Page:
Thursday, February 23, 2006

The Nuclear Ship Policy

The ACT party think that we ought to "debate" the nuclear ship policy. That is, they want the US Nuclear ships to come back to New Zealand, they want to turn the clock back so we can all belong to that cosy post-second world war ANZUS treaty again. Heather Roy, published this point of view in her weekly diary, it's now published as an ACT Press Release on Scoop.

Anyway, I disagree with ACT. Fuck America! Do we really want to be part of all that nonsense in the middle east. I wrote back to Heather Roy. Here's my email to her.

Dear Heather,

What are we to debate? Everyone agrees. Why would national or labour want to debate something that by far and away the majority of kiwis agree upon. Nobody (but ACT it seems) are interested in debating it, it's a dead horse. You want a referendum, get your petition boards out and get people signing for the referendum, I reckon you'd be lucky to get a few thousand signatures. No one is interested. We simply don't want American Warships here - and we all know deep down that's the issue.

The issue is not about whether or not nuclear radition is a problem with nuclear powered vessels, or even vessels carrying nuclear weapons - that's laughable. We've all moved on. The issue is an ideological one. Most New Zealanders are very very happy that we are not involved in Bush's debacle in the middle east. And, to be honest most New Zealanders I'm pretty sure are equally not interested in having the American war machine here.

America is our ally?, ok, that's fine, why should it be on their terms - why because we want a trade deal - (consider seriously the morality of that) What is America going to protect us from - terrorism, weapons of mass destruction? Look at the surge of nationalism in Australia - you want that here too? Or do you think we are more intelligent than Aussies, that it wouldn't happen in NZ. Any politician that wants to argue today that we should be in Iraq with Australia and the US is a dreamer - the war is a sham, it's not a war on terrorism, there was no terrorism in Iraq before America marched in, thus by implication any involvement with the US military machine is geo-politically is risky to say the least. What is ACT frightened of invasion by Indonesia? And do we seriously think America would come running to save us if that did happen?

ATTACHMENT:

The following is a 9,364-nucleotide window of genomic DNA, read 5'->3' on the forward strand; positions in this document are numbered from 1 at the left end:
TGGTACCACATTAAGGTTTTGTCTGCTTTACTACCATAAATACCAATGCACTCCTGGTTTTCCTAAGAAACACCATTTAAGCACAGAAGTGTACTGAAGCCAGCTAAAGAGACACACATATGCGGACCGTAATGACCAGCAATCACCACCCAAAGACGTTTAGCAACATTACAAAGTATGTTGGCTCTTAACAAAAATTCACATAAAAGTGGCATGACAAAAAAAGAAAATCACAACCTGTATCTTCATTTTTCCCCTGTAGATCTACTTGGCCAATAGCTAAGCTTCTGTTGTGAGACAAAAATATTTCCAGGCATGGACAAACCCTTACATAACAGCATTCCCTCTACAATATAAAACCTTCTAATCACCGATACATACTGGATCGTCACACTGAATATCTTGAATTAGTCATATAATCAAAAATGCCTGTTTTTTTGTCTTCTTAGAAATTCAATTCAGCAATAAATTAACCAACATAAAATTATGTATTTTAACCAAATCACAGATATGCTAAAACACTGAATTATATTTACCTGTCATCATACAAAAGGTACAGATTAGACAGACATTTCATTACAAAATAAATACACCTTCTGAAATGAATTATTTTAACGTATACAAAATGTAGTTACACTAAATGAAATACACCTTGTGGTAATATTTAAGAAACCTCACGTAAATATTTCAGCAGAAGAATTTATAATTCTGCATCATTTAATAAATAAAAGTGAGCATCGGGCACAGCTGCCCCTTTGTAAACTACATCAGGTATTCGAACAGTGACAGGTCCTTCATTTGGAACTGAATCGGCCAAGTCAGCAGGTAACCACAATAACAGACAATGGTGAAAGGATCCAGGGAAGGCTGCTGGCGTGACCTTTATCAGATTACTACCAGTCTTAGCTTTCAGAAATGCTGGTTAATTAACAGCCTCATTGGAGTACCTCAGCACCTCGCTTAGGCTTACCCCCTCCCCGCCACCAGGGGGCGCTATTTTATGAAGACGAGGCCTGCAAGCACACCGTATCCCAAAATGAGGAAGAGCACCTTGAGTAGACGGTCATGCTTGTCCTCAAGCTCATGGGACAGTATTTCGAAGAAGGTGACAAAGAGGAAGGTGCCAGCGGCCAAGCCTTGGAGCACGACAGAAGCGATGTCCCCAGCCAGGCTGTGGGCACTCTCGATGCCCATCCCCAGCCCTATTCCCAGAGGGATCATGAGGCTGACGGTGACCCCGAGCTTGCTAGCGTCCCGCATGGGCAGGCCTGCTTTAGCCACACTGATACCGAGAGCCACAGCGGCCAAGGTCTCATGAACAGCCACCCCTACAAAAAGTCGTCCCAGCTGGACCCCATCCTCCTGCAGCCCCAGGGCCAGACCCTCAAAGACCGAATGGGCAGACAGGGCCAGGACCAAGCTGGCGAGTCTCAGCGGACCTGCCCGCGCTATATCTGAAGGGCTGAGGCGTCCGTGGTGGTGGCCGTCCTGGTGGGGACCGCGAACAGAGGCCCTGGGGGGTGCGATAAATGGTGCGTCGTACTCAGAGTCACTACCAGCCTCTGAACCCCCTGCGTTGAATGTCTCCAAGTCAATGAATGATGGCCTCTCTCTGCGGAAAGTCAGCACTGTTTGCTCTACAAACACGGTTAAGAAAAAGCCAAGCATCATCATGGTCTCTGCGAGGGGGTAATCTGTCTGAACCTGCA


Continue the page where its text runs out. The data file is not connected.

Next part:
The nuclear ship policy is just a face saving front. It means we can have this policy without having to tell America to f-off. It's called diplomacy - we are having our cake and eating it too - ACT seems to want to toss away that diplomatic balancing act. Clarke and Brash can hide behind their constituents by saying, "it's what the people want" - and it is what we want. We don't want to be part of the US's resource wars, wars for oil and "the american way of life that is not negotiable". I am happy to be a "very, very, very good friend" of the US as long as that means I don't have to participate in their illegal, un(UN)sanctioned, unilateral foriegn policy decisions.

We are living in a different time Heather, the rules have changed. Nation-state is a myth - the "threat" comes from within. With our "nation-state" allies who are we to combat today? The world today faces threats that are bourne out of wide reaching ideology not nationalistic fervour across the border, or English Channel. Furthermore, ok, the nuclear threat is much diminished as you say, but you don't make the point that no state is capable of defending it's own citizens. Having good allies didn't (and could never) prevent the Bali bombing, the London tube station bombing, 9/11, the Spanish train bombs, in fact you could argue it excacerbated the problem. These are not traditional conflicts between nations. The notion of nation allyhood is a historical curiosity.